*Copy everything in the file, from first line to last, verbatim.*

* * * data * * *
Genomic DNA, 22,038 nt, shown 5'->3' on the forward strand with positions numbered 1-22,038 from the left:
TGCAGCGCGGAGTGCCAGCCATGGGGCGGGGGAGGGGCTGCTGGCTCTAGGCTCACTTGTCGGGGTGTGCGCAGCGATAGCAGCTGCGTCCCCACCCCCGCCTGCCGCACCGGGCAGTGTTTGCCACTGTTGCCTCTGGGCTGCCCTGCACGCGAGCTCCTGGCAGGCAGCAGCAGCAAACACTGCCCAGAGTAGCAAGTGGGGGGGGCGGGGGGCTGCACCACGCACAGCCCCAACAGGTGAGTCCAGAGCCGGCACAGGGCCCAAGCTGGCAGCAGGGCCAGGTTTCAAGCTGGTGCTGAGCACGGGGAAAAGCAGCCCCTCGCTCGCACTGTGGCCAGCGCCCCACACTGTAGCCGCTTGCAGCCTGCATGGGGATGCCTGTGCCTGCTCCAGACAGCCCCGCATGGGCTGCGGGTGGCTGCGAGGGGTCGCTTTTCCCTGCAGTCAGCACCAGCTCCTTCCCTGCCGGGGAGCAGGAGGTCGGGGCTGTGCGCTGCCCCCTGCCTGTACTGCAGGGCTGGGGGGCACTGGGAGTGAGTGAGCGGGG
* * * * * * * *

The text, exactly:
Genomic DNA, 22,038 nt, shown 5'->3' on the forward strand with positions numbered 1-22,038 from the left:
TGCAGCGCGGAGTGCCAGCCATGGGGCGGGGGAGGGGCTGCTGGCTCTAGGCTCACTTGTCGGGGTGTGCGCAGCGATAGCAGCTGCGTCCCCACCCCCGCCTGCCGCACCGGGCAGTGTTTGCCACTGTTGCCTCTGGGCTGCCCTGCACGCGAGCTCCTGGCAGGCAGCAGCAGCAAACACTGCCCAGAGTAGCAAGTGGGGGGGGCGGGGGGCTGCACCACGCACAGCCCCAACAGGTGAGTCCAGAGCCGGCACAGGGCCCAAGCTGGCAGCAGGGCCAGGTTTCAAGCTGGTGCTGAGCACGGGGAAAAGCAGCCCCTCGCTCGCACTGTGGCCAGCGCCCCACACTGTAGCCGCTTGCAGCCTGCATGGGGATGCCTGTGCCTGCTCCAGACAGCCCCGCATGGGCTGCGGGTGGCTGCGAGGGGTCGCTTTTCCCTGCAGTCAGCACCAGCTCCTTCCCTGCCGGGGAGCAGGAGGTCGGGGCTGTGCGCTGCCCCCTGCCTGTACTGCAGGGCTGGGGGGCACTGGGAGTGAGTGAGCGGGG